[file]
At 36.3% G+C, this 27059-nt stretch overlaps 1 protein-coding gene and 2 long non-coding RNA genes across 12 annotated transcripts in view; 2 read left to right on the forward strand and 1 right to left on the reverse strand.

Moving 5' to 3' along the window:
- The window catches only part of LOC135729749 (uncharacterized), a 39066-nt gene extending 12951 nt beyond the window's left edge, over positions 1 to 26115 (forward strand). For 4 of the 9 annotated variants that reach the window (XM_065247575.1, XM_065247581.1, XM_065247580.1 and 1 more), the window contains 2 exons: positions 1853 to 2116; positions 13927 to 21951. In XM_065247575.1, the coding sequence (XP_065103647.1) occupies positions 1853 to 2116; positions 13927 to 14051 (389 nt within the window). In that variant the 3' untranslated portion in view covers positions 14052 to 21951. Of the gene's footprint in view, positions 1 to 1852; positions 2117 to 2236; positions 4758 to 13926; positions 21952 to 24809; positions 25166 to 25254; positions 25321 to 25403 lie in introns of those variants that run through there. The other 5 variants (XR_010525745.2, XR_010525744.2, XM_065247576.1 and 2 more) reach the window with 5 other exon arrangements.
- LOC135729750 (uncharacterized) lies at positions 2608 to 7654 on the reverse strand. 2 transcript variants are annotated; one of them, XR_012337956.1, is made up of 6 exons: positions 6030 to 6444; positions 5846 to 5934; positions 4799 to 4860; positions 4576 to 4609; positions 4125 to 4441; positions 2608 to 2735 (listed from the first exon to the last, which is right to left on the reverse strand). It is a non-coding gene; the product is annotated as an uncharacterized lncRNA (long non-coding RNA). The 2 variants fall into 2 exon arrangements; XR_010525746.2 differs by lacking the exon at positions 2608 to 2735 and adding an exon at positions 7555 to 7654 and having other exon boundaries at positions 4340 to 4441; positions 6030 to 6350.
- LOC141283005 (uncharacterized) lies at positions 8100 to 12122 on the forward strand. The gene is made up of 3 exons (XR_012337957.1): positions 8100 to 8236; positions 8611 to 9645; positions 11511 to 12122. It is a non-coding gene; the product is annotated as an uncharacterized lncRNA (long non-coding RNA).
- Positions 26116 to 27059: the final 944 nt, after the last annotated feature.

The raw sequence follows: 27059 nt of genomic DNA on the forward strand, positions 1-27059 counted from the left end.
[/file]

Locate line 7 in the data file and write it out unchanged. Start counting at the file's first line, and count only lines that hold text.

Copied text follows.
The raw sequence follows: 27059 nt of genomic DNA on the forward strand, positions 1-27059 counted from the left end.